A little over 13 months after originally reporting the problem, I reported it again on 30 December 2020. I’ve had a few different Senior Advisors again, but all of them have been great (no-one has left the company yet, that I am aware of!) and they have all listened to my pleas not to go through ALL of the troubleshooting done the first time around because it must surely be a problem with the iCloud servers. I have collected logs and screen captures once and I have been called back within reasonable timeframes. Every time I spoke to a Senior Advisor I pleaded my case to get someone to look at the servers. I think it wasn’t really going anywhere again2 until I got frustrated and decided to do some of my own digging.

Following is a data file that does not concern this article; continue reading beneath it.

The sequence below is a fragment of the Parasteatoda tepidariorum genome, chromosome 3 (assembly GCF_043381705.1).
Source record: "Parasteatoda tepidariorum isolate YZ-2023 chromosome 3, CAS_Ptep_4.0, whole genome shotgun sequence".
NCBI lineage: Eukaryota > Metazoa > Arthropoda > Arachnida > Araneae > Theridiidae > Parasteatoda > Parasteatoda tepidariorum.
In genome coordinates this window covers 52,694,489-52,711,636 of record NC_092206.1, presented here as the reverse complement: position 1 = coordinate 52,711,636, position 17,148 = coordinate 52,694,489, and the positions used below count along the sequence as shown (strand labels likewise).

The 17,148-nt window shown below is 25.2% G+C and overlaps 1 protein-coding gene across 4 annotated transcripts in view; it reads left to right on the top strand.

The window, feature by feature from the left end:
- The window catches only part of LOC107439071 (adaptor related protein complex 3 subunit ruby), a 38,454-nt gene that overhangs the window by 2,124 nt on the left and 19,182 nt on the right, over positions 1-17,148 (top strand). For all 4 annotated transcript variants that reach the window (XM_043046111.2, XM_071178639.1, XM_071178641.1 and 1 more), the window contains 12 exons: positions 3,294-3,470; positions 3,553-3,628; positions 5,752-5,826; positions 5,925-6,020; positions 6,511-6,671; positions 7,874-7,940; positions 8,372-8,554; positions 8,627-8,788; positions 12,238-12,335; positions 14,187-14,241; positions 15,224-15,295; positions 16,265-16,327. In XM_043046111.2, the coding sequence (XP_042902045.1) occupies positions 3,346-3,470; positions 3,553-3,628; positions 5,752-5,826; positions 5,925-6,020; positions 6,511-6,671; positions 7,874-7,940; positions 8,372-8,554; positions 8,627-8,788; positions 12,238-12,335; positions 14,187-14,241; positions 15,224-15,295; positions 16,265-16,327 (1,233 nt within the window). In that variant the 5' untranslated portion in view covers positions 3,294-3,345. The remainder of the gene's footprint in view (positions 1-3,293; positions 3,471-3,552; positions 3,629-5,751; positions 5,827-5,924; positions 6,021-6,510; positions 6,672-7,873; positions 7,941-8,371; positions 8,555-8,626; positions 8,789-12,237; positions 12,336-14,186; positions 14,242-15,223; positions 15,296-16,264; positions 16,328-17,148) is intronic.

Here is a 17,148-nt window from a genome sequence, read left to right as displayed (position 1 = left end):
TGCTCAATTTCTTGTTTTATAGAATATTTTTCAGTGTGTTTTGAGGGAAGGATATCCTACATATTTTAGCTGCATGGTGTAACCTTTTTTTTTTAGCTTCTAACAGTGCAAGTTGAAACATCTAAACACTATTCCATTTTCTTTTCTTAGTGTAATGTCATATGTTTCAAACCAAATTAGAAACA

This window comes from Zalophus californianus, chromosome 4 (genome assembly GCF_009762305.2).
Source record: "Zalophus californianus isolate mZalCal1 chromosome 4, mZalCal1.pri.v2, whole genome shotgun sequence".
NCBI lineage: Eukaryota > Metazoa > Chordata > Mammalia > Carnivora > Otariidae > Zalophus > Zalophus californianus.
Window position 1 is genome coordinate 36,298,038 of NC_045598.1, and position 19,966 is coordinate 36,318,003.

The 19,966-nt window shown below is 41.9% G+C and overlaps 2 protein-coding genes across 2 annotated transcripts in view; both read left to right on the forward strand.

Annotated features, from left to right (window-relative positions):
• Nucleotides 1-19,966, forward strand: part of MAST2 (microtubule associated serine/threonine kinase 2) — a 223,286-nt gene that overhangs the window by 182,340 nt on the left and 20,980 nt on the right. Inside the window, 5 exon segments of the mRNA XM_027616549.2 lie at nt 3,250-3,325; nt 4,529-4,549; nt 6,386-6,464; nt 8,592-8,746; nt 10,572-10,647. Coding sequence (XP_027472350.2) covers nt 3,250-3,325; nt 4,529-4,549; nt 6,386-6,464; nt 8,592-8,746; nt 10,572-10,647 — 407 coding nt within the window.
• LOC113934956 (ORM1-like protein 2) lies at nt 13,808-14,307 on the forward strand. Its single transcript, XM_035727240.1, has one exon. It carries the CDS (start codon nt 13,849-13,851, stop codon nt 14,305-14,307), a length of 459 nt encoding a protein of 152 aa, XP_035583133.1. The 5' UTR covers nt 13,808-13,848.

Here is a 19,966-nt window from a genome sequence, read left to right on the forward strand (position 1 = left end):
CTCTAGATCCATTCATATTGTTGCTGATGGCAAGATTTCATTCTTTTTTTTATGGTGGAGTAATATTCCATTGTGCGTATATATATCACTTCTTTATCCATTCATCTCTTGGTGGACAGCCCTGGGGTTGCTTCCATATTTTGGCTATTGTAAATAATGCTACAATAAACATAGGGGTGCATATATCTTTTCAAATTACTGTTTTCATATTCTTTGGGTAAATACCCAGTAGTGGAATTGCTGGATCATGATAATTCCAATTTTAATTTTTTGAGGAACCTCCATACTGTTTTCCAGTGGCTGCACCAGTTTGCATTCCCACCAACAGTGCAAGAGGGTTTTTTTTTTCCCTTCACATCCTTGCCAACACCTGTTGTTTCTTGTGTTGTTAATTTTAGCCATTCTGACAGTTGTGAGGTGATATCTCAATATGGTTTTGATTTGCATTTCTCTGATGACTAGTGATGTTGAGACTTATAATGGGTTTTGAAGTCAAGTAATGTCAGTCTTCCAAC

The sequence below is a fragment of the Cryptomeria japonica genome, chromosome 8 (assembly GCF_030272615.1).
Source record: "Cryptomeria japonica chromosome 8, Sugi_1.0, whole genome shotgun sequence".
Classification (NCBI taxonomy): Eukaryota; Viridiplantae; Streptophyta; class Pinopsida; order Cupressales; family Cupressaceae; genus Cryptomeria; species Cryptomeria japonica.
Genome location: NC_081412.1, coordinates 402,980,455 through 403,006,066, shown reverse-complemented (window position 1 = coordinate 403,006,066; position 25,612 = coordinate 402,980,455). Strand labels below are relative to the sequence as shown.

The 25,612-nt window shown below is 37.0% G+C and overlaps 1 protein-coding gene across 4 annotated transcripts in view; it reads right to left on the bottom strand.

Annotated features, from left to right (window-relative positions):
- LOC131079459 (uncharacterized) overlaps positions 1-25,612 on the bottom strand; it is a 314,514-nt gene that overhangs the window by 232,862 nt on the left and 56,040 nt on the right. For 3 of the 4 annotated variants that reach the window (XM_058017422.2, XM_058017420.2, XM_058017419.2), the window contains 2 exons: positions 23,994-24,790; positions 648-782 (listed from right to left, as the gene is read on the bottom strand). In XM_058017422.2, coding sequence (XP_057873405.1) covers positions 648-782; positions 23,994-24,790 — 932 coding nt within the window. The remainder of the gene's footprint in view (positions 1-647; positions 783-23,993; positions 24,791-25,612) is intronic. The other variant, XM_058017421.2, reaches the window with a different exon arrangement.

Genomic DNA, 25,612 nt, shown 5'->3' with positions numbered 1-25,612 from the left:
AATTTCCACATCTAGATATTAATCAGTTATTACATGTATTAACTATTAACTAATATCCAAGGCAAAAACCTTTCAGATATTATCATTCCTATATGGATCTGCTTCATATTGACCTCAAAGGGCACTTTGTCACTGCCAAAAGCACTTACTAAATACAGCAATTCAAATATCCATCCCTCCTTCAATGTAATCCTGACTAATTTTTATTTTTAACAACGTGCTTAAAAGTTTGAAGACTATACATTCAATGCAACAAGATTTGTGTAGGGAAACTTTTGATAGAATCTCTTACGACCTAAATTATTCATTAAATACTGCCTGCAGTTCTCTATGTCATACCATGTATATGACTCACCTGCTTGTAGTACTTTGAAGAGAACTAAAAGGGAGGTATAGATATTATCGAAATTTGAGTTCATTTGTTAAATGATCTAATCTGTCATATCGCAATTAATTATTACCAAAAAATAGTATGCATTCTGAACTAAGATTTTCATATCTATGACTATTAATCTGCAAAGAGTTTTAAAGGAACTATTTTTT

From searching Google I had learned some details of iCloud processes that run on macOS so I opened the Console app and started looking to see what the logs would reveal. I couldn’t make head nor tail of most of it, but decided on an experiment. I set a filter to only show the one iCloud process and waited on it to stop spewing messages, then cleared the log window. At a precise time I created a new file by means of a screen capture which was saved on my Desktop (being part of iCloud Drive). More messages spewed forth and when they stopped arriving, I copied all of them out to a text editor and started to study them.